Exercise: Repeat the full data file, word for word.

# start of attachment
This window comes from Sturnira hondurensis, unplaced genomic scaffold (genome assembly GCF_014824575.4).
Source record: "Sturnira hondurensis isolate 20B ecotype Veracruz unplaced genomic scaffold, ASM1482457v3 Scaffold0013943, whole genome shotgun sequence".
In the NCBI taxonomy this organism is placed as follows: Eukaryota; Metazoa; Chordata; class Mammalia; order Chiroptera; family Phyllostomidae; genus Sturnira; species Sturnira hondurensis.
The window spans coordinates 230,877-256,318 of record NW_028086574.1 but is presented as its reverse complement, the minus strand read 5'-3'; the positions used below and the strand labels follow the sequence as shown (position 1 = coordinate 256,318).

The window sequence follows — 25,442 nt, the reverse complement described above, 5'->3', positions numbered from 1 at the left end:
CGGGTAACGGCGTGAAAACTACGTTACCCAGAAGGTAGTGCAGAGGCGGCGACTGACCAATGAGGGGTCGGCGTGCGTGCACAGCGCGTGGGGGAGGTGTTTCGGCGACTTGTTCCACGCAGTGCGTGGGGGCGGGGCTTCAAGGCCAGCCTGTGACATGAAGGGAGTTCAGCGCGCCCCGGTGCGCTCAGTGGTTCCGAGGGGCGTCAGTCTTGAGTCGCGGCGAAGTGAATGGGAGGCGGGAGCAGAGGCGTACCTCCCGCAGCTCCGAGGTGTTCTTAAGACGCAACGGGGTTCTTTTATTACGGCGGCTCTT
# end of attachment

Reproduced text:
This window comes from Sturnira hondurensis, unplaced genomic scaffold (genome assembly GCF_014824575.4).
Source record: "Sturnira hondurensis isolate 20B ecotype Veracruz unplaced genomic scaffold, ASM1482457v3 Scaffold0013943, whole genome shotgun sequence".
In the NCBI taxonomy this organism is placed as follows: Eukaryota; Metazoa; Chordata; class Mammalia; order Chiroptera; family Phyllostomidae; genus Sturnira; species Sturnira hondurensis.
The window spans coordinates 230,877-256,318 of record NW_028086574.1 but is presented as its reverse complement, the minus strand read 5'-3'; the positions used below and the strand labels follow the sequence as shown (position 1 = coordinate 256,318).

The window sequence follows — 25,442 nt, the reverse complement described above, 5'->3', positions numbered from 1 at the left end:
CGGGTAACGGCGTGAAAACTACGTTACCCAGAAGGTAGTGCAGAGGCGGCGACTGACCAATGAGGGGTCGGCGTGCGTGCACAGCGCGTGGGGGAGGTGTTTCGGCGACTTGTTCCACGCAGTGCGTGGGGGCGGGGCTTCAAGGCCAGCCTGTGACATGAAGGGAGTTCAGCGCGCCCCGGTGCGCTCAGTGGTTCCGAGGGGCGTCAGTCTTGAGTCGCGGCGAAGTGAATGGGAGGCGGGAGCAGAGGCGTACCTCCCGCAGCTCCGAGGTGTTCTTAAGACGCAACGGGGTTCTTTTATTACGGCGGCTCTT